“Most of the Democrats’ witnesses have never spoken to the president at all, let alone about Ukraine security assistance,” Mr. Purpura told the Senate on Saturday. In their trial brief, the president’s lawyers wrote: “Not a single witness with actual knowledge ever testified that the president suggested any connection between announcing investigations and security assistance. Assumptions, presumptions and speculation based on hearsay are all that House Democrats can rely on to spin their tale of a quid pro quo.”

The House managers prosecuting Mr. Trump said that distorted the strength of their evidence, but either way, Mr. Bolton’s recollection is clearly a firsthand account, not a presumption — which at least some in the White House had reason to know at the time the brief was filed and the presentation was made on the Senate floor over the weekend.

Mr. Bolton has been one of the most intriguing figures in the Ukraine matter for weeks, ever since other former officials testified that he opposed the pressure campaign, calling it a “drug deal” he wanted no part of and warning that Rudolph W. Giuliani, the president’s personal attorney organizing the pressure, was a “hand grenade who’s going to blow everybody up.” Mr. Bolton told aides to report the pressure campaign to a White House lawyer.

Until now, Mr. Bolton has remained publicly silent and, in fact, despite the Times report about his book, has remained silent other than to deny leaking his book and blaming its disclosure on the White House.

House Democrats requested his testimony during their hearings last month, but they ultimately did not subpoena him, reasoning that a court fight would only prolong the investigative process for months.

Once the House impeached Mr. Trump and the case reached the Senate, Mr. Bolton announced that he would testify if subpoenaed. But Senate Republicans voted against subpoenaing him at the start of the trial, putting off a final decision until after arguments are complete, which could come later this week.

Another witness sought by the House managers, Mick Mulvaney, the acting White House chief of staff, has already publicly confirmed to reporters that Mr. Trump suspended the security aid in part to get Ukraine to investigate a conspiracy theory involving Democrats during the 2016 election campaign, although he later issued a statement retracting his comment.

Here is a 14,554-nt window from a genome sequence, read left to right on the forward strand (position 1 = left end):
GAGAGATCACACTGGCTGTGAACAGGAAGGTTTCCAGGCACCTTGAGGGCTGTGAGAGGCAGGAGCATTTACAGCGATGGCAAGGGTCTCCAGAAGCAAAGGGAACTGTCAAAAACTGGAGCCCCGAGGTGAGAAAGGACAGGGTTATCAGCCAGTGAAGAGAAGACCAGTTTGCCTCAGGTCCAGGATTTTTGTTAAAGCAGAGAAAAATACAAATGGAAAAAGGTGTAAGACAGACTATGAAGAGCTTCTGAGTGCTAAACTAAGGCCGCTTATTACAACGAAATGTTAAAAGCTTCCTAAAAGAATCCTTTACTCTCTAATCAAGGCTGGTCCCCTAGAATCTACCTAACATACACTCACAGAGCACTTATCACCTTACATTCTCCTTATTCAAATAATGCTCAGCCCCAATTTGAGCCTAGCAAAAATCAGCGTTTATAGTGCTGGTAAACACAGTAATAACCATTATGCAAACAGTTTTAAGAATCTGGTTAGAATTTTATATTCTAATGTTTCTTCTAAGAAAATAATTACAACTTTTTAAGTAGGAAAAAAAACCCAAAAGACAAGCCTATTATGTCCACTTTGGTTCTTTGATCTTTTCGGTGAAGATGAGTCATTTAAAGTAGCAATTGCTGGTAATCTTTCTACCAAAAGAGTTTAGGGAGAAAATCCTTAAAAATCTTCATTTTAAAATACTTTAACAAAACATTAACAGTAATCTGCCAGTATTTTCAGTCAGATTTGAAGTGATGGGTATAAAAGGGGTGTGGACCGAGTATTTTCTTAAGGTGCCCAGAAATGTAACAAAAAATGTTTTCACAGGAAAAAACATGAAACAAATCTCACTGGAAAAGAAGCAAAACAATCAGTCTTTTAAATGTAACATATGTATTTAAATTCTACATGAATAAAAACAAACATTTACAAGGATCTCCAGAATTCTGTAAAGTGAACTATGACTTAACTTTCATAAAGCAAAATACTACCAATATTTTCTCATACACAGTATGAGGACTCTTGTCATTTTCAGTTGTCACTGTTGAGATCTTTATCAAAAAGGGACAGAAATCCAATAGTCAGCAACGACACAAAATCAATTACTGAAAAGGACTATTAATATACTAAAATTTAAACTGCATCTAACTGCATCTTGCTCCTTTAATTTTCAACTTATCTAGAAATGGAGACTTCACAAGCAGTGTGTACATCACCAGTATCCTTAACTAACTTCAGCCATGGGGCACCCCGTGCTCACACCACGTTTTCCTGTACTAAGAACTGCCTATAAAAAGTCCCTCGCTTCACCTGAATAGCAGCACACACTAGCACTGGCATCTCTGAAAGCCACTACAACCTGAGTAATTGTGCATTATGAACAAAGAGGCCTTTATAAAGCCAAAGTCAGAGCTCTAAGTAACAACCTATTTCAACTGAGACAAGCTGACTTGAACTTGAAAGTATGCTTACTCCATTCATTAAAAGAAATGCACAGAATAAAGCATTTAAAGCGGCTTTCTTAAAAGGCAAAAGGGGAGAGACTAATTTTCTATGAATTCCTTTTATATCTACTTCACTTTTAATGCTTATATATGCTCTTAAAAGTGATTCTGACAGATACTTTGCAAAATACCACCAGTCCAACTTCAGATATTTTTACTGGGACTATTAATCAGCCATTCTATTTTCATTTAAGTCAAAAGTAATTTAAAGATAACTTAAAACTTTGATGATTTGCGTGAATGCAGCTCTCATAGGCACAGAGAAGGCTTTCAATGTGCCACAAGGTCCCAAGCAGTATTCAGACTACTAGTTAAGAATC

His lawyer issued another statement on Monday denying that Mr. Mulvaney ever talked with Mr. Trump or anyone else about a link between aid and investigations, even though the acting chief of staff previously said the exact opposite on camera. “That’s why we held up the aid,” he said in October.

As damaging as Mr. Bolton’s account would seem to be, events of the last three years suggest it may not change the outcome. Several Republican senators on Monday dismissed it as nothing new.

Mr. Trump has endured so many scandals that would have brought down an ordinary politician. Just weeks before moving into the White House, he agreed to pay $25 million to settle fraud claims against Trump University. Since becoming president, he repaid hush money given to Stormy Daniels, the pornographic film actress, to keep quiet about an alleged affair. Another woman has sued him for rape and more than a dozen others have accused him of sexual misconduct.

His son, son-in-law and campaign chairman met with Russians offering “dirt” on his opponent that they said came from the Russian government. A special counsel investigation identified 10 instances when the president may have obstructed justice. His family foundation was forced to shut down after authorities found “a shocking pattern of illegality.” His businesses have benefited from foreign patrons with cause to curry favor with the president despite the Constitution’s emoluments clause.

Investigative reporting found that he engaged in dubious tax schemes during the 1990s, including instances of outright fraud. A wide swath of people around him have been convicted of various crimes, including his campaign chairman, his deputy, first national security adviser, longtime political adviser, longtime personal lawyer and others. And now Mr. Giuliani and a couple of his longtime associates are under federal investigation.

To Mr. Trump’s most fervent supporters, all of that is proof not that he is corrupt but that he has struck a nerve in Washington’s “swamp” and that the establishment is coming after him, manufacturing “hoaxes” to tear him down. That unwavering support within Republican Party voters, which he telegraphs on Twitter regularly, has hardly gone unnoticed by Republican senators as they sit in judgment of him.

But polls also show that two-thirds of the public wanted to hear from new witnesses in the trial now underway on Capitol Hill. Given the latest revelations, Mr. Bolton stands ready to testify with the fate of the president on the line.